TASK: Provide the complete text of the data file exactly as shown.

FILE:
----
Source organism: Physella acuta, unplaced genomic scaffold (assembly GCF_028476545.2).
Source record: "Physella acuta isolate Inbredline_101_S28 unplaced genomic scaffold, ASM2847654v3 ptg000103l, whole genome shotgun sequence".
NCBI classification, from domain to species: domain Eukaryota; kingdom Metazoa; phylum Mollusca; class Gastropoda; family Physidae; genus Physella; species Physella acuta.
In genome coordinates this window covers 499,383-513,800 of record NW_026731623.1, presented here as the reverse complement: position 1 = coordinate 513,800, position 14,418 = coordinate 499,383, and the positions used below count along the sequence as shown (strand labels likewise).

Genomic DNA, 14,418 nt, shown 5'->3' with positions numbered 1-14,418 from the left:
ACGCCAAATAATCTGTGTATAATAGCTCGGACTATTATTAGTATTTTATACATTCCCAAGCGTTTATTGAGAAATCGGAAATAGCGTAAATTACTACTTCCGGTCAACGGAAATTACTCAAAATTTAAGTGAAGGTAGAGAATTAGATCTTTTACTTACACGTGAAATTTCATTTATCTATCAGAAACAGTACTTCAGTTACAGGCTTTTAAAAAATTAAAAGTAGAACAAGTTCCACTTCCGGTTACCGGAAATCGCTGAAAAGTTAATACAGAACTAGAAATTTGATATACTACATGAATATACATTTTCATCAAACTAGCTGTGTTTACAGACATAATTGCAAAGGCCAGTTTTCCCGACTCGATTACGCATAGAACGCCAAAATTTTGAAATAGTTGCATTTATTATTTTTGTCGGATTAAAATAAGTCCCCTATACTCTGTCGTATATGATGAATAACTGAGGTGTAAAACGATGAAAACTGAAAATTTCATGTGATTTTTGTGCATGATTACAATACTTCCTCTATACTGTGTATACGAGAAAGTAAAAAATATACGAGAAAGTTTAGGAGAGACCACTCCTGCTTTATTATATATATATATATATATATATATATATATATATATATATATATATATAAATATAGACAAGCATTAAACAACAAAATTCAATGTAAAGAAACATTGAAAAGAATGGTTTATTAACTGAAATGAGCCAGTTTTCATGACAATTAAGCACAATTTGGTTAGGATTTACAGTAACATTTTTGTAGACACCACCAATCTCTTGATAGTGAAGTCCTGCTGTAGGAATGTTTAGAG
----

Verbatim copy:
Source organism: Physella acuta, unplaced genomic scaffold (assembly GCF_028476545.2).
Source record: "Physella acuta isolate Inbredline_101_S28 unplaced genomic scaffold, ASM2847654v3 ptg000103l, whole genome shotgun sequence".
NCBI classification, from domain to species: domain Eukaryota; kingdom Metazoa; phylum Mollusca; class Gastropoda; family Physidae; genus Physella; species Physella acuta.
In genome coordinates this window covers 499,383-513,800 of record NW_026731623.1, presented here as the reverse complement: position 1 = coordinate 513,800, position 14,418 = coordinate 499,383, and the positions used below count along the sequence as shown (strand labels likewise).

Genomic DNA, 14,418 nt, shown 5'->3' with positions numbered 1-14,418 from the left:
ACGCCAAATAATCTGTGTATAATAGCTCGGACTATTATTAGTATTTTATACATTCCCAAGCGTTTATTGAGAAATCGGAAATAGCGTAAATTACTACTTCCGGTCAACGGAAATTACTCAAAATTTAAGTGAAGGTAGAGAATTAGATCTTTTACTTACACGTGAAATTTCATTTATCTATCAGAAACAGTACTTCAGTTACAGGCTTTTAAAAAATTAAAAGTAGAACAAGTTCCACTTCCGGTTACCGGAAATCGCTGAAAAGTTAATACAGAACTAGAAATTTGATATACTACATGAATATACATTTTCATCAAACTAGCTGTGTTTACAGACATAATTGCAAAGGCCAGTTTTCCCGACTCGATTACGCATAGAACGCCAAAATTTTGAAATAGTTGCATTTATTATTTTTGTCGGATTAAAATAAGTCCCCTATACTCTGTCGTATATGATGAATAACTGAGGTGTAAAACGATGAAAACTGAAAATTTCATGTGATTTTTGTGCATGATTACAATACTTCCTCTATACTGTGTATACGAGAAAGTAAAAAATATACGAGAAAGTTTAGGAGAGACCACTCCTGCTTTATTATATATATATATATATATATATATATATATATATATATATATATATATAAATATAGACAAGCATTAAACAACAAAATTCAATGTAAAGAAACATTGAAAAGAATGGTTTATTAACTGAAATGAGCCAGTTTTCATGACAATTAAGCACAATTTGGTTAGGATTTACAGTAACATTTTTGTAGACACCACCAATCTCTTGATAGTGAAGTCCTGCTGTAGGAATGTTTAGAG